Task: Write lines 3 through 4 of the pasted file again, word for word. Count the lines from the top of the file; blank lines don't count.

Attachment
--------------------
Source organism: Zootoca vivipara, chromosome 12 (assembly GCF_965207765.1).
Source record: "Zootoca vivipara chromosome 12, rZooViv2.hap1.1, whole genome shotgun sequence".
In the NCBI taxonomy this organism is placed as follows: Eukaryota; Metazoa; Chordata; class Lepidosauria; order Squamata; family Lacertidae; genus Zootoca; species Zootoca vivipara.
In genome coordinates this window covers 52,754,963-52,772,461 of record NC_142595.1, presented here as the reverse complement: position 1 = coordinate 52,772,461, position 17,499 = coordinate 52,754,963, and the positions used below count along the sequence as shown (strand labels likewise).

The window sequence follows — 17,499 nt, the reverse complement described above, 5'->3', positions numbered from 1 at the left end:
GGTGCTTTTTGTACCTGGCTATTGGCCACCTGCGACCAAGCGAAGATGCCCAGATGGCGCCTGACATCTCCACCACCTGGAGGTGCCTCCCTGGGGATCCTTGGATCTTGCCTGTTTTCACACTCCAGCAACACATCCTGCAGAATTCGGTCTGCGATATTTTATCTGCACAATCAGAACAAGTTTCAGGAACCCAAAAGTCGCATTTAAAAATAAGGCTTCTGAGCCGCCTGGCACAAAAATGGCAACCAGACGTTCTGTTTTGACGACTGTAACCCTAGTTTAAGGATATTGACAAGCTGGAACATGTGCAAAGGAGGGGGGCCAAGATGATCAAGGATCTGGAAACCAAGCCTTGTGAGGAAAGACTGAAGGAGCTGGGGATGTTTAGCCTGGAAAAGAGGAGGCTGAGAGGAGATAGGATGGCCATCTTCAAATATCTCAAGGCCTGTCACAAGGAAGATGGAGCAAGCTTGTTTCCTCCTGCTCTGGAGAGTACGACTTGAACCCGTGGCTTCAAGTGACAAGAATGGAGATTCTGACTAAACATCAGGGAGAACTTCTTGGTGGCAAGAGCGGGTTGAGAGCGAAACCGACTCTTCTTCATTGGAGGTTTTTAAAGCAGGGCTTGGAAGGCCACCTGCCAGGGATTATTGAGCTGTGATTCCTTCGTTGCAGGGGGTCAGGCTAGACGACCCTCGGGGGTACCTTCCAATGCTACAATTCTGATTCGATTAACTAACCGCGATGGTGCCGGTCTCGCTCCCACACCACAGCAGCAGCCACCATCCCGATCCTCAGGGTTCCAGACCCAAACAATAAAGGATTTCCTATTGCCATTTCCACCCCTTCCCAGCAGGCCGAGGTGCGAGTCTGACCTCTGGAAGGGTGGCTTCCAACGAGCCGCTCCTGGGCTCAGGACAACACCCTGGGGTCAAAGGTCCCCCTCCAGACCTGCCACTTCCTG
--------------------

In the NCBI taxonomy this organism is placed as follows: Eukaryota; Metazoa; Chordata; class Lepidosauria; order Squamata; family Lacertidae; genus Zootoca; species Zootoca vivipara.
In genome coordinates this window covers 52,754,963-52,772,461 of record NC_142595.1, presented here as the reverse complement: position 1 = coordinate 52,772,461, position 17,499 = coordinate 52,754,963, and the positions used below count along the sequence as shown (strand labels likewise).